Skip to main content

ACS & ASCO are Stronger Together: Cancer.Net content is now available on



Radiation Therapy for Gastrointestinal Stromal Tumors

Radiation therapy is the use of high-energy x-rays (or particles) to kill cancer cells. Radiation is not very helpful in treating gastrointestinal stromal tumors (GISTs), so it is not used often. But sometimes it can be used to relieve symptoms like bone pain.

Before your treatment starts, the radiation team will take careful measurements to find the correct angles for aiming the radiation beams and the proper dose of radiation. This planning session, called simulation, usually includes getting imaging tests such as CT or MRI scans.

Radiation therapy is much like getting an x-ray, but the radiation is much stronger. The treatment itself is painless. It lasts only a few minutes, although the setup time – getting you into place for treatment – usually takes longer. You might get radiation treatment for several days in a row.

Possible side effects of radiation

Depending on where the radiation is aimed, side effects may include:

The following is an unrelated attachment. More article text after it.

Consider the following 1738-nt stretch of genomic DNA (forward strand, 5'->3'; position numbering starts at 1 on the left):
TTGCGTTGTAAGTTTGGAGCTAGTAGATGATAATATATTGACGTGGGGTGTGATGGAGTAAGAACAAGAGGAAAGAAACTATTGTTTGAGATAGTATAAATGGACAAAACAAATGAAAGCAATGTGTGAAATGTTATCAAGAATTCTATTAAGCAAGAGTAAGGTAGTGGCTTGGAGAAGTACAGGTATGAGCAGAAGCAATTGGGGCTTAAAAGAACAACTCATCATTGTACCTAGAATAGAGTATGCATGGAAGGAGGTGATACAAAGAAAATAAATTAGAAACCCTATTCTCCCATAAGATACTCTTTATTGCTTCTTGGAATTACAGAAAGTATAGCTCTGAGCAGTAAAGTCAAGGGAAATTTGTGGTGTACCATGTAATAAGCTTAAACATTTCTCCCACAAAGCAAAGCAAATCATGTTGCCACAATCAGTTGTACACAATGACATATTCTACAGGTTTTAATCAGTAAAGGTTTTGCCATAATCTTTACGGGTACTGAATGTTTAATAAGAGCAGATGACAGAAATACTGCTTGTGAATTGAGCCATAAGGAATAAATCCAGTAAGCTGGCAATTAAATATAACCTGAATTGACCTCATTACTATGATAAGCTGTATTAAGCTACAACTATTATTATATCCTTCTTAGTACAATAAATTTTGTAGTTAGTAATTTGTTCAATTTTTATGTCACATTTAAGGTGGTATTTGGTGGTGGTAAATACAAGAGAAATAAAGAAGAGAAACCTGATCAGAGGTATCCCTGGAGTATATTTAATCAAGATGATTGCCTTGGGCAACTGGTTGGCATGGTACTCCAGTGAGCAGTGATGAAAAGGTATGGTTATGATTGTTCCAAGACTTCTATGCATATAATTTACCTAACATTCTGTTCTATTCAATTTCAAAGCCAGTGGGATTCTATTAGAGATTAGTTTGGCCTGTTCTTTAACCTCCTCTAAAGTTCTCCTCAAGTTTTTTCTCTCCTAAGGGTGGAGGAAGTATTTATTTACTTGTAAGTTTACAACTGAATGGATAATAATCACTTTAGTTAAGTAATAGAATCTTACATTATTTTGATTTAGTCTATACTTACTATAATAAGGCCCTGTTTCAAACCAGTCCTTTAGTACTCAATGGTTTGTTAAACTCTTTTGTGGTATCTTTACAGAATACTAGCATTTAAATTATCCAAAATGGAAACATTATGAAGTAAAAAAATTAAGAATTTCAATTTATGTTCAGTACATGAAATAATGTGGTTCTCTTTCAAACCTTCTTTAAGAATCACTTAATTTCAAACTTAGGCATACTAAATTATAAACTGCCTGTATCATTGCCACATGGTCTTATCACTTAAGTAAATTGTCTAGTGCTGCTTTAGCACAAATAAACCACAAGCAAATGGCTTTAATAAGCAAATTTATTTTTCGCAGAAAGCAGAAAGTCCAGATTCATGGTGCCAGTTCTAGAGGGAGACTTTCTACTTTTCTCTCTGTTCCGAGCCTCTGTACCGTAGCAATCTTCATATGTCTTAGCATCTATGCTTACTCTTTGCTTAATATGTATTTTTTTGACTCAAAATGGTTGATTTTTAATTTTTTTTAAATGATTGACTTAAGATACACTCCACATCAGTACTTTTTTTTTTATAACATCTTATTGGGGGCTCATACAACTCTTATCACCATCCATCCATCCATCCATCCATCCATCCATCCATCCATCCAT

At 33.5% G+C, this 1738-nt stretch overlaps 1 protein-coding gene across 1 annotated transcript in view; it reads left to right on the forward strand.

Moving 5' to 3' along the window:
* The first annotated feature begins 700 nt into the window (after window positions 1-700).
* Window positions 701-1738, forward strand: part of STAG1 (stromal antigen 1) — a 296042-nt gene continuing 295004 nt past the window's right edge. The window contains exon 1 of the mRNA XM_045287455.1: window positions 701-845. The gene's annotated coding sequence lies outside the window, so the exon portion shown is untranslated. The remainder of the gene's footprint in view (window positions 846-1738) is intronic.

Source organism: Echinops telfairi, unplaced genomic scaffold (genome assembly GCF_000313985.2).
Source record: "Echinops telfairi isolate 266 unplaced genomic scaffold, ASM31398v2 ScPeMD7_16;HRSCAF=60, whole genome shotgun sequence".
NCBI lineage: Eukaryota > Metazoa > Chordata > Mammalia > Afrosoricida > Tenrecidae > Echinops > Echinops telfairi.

• Skin changes in areas getting radiation, ranging from redness to blistering and peeling
  • Nausea and vomiting
  • Diarrhea
  • Fatigue
  • Low blood counts

Most side effects go away a short while after treatment ends, although fatigue and skin changes may last longer. Talk with your doctor about the possible side effects and the ways to reduce or relieve them.

More information about radiation therapy

To learn more about how radiation is used to treat cancer, see Radiation Therapy.

To learn about some of the side effects listed here and how to manage them, see Managing Cancer-related Side Effects.

The American Cancer Society medical and editorial content team

Our team is made up of doctors and oncology certified nurses with deep knowledge of cancer care as well as editors and translators with extensive experience in medical writing.

Casali PG, Dei Tos AP, Gronchi A. Chapter 60: Gastrointestinal Stromal Tumor. In: DeVita VT, Lawrence TS, Rosenberg SA, eds. DeVita, Hellman, and Rosenberg’s Cancer: Principles and Practice of Oncology. 11th ed. Philadelphia, Pa: Lippincott Williams & Wilkins; 2019.

Morgan J. Tyrosine kinase inhibitor therapy for advanced gastrointestinal stromal tumors. UpToDate. 2019. Accessed at on October 21, 2019.

National Cancer Institute. Physician Data Query (PDQ). Gastrointestinal Stromal Tumors Treatment. 2018. Accessed at on October 21, 2019.

National Comprehensive Cancer Network (NCCN). NCCN Clinical Practice Guidelines in Oncology: Soft Tissue Sarcoma. V.4.2019. Accessed at on October 21, 2019.

Last Revised: December 1, 2019

American Cancer Society Emails

Sign up to stay up-to-date with news, valuable information, and ways to get involved with the American Cancer Society.